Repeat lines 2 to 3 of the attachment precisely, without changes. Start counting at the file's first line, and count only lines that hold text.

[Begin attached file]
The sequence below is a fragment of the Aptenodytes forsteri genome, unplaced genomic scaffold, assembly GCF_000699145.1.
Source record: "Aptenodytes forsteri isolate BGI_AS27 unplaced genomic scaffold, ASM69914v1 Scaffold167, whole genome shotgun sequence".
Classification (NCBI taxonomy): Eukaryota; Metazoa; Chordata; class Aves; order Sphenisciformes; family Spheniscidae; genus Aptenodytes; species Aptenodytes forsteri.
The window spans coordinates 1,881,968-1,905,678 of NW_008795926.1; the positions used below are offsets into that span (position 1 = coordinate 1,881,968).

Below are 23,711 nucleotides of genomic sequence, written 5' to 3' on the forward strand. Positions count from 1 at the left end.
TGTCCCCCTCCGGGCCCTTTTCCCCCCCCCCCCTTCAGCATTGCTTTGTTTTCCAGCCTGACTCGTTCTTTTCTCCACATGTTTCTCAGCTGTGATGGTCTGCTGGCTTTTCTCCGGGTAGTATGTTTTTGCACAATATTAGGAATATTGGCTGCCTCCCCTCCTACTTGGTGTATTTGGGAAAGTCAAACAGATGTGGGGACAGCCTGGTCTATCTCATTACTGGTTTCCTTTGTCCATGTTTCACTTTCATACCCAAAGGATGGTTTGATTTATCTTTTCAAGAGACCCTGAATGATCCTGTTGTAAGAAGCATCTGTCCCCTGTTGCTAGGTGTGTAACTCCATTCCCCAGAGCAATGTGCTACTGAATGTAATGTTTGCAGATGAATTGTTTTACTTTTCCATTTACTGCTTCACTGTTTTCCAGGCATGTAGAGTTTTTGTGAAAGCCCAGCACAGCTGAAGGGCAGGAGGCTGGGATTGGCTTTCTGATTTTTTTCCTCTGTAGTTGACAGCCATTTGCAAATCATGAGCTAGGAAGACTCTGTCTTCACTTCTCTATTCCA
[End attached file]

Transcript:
Source record: "Aptenodytes forsteri isolate BGI_AS27 unplaced genomic scaffold, ASM69914v1 Scaffold167, whole genome shotgun sequence".
Classification (NCBI taxonomy): Eukaryota; Metazoa; Chordata; class Aves; order Sphenisciformes; family Spheniscidae; genus Aptenodytes; species Aptenodytes forsteri.